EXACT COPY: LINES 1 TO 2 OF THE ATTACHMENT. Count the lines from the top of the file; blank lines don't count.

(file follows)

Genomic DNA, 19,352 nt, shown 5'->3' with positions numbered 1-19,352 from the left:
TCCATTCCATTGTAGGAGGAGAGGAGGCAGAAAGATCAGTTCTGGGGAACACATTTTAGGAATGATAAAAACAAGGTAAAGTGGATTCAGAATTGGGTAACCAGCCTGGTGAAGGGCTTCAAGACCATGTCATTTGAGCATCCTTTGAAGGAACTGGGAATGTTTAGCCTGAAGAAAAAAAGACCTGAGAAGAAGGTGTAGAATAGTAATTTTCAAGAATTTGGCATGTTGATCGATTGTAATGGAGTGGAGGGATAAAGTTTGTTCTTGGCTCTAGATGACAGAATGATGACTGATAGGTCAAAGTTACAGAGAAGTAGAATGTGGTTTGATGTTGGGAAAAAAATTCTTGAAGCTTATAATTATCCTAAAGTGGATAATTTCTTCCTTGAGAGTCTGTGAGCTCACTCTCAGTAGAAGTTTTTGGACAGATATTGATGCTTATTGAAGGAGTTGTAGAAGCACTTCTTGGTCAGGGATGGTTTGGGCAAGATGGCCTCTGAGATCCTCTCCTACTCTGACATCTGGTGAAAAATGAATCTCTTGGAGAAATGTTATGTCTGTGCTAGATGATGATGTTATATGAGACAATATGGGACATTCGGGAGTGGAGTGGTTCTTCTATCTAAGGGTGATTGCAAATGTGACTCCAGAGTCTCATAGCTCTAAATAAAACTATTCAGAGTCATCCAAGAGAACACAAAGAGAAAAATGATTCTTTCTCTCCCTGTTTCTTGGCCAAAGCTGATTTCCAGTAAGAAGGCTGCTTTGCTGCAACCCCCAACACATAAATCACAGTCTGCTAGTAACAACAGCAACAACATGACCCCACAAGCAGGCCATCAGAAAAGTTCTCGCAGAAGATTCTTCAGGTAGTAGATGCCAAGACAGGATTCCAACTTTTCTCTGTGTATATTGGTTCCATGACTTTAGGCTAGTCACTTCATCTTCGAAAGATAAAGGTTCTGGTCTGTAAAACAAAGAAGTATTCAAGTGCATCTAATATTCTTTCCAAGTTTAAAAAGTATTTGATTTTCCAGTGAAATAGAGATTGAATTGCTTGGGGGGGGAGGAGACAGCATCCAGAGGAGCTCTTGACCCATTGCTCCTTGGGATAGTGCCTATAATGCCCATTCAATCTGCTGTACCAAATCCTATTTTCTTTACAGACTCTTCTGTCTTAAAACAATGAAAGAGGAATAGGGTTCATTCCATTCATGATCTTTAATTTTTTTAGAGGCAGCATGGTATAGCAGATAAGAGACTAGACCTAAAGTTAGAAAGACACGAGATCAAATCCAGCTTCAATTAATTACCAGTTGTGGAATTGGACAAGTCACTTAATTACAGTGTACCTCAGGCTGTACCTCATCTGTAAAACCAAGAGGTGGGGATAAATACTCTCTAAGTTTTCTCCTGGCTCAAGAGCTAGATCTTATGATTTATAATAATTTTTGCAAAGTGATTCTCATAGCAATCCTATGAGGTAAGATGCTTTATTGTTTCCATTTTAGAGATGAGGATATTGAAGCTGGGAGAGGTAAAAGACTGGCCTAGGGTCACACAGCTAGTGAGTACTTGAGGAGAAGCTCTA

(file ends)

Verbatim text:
Genomic DNA, 19,352 nt, shown 5'->3' with positions numbered 1-19,352 from the left:
TCCATTCCATTGTAGGAGGAGAGGAGGCAGAAAGATCAGTTCTGGGGAACACATTTTAGGAATGATAAAAACAAGGTAAAGTGGATTCAGAATTGGGTAACCAGCCTGGTGAAGGGCTTCAAGACCATGTCATTTGAGCATCCTTTGAAGGAACTGGGAATGTTTAGCCTGAAGAAAAAAAGACCTGAGAAGAAGGTGTAGAATAGTAATTTTCAAGAATTTGGCATGTTGATCGATTGTAATGGAGTGGAGGGATAAAGTTTGTTCTTGGCTCTAGATGACAGAATGATGACTGATAGGTCAAAGTTACAGAGAAGTAGAATGTGGTTTGATGTTGGGAAAAAAATTCTTGAAGCTTATAATTATCCTAAAGTGGATAATTTCTTCCTTGAGAGTCTGTGAGCTCACTCTCAGTAGAAGTTTTTGGACAGATATTGATGCTTATTGAAGGAGTTGTAGAAGCACTTCTTGGTCAGGGATGGTTTGGGCAAGATGGCCTCTGAGATCCTCTCCTACTCTGACATCTGGTGAAAAATGAATCTCTTGGAGAAATGTTATGTCTGTGCTAGATGATGATGTTATATGAGACAATATGGGACATTCGGGAGTGGAGTGGTTCTTCTATCTAAGGGTGATTGCAAATGTGACTCCAGAGTCTCATAGCTCTAAATAAAACTATTCAGAGTCATCCAAGAGAACACAAAGAGAAAAATGATTCTTTCTCTCCCTGTTTCTTGGCCAAAGCTGATTTCCAGTAAGAAGGCTGCTTTGCTGCAACCCCCAACACATAAATCACAGTCTGCTAGTAACAACAGCAACAACATGACCCCACAAGCAGGCCATCAGAAAAGTTCTCGCAGAAGATTCTTCAGGTAGTAGATGCCAAGACAGGATTCCAACTTTTCTCTGTGTATATTGGTTCCATGACTTTAGGCTAGTCACTTCATCTTCGAAAGATAAAGGTTCTGGTCTGTAAAACAAAGAAGTATTCAAGTGCATCTAATATTCTTTCCAAGTTTAAAAAGTATTTGATTTTCCAGTGAAATAGAGATTGAATTGCTTGGGGGGGGAGGAGACAGCATCCAGAGGAGCTCTTGACCCATTGCTCCTTGGGATAGTGCCTATAATGCCCATTCAATCTGCTGTACCAAATCCTATTTTCTTTACAGACTCTTCTGTCTTAAAACAATGAAAGAGGAATAGGGTTCATTCCATTCATGATCTTTAATTTTTTTAGAGGCAGCATGGTATAGCAGATAAGAGACTAGACCTAAAGTTAGAAAGACACGAGATCAAATCCAGCTTCAATTAATTACCAGTTGTGGAATTGGACAAGTCACTTAATTACAGTGTACCTCAGGCTGTACCTCATCTGTAAAACCAAGAGGTGGGGATAAATACTCTCTAAGTTTTCTCCTGGCTCAAGAGCTAGATCTTATGATTTATAATAATTTTTGCAAAGTGATTCTCATAGCAATCCTATGAGGTAAGATGCTTTATTGTTTCCATTTTAGAGATGAGGATATTGAAGCTGGGAGAGGTAAAAGACTGGCCTAGGGTCACACAGCTAGTGAGTACTTGAGGAGAAGCTCTA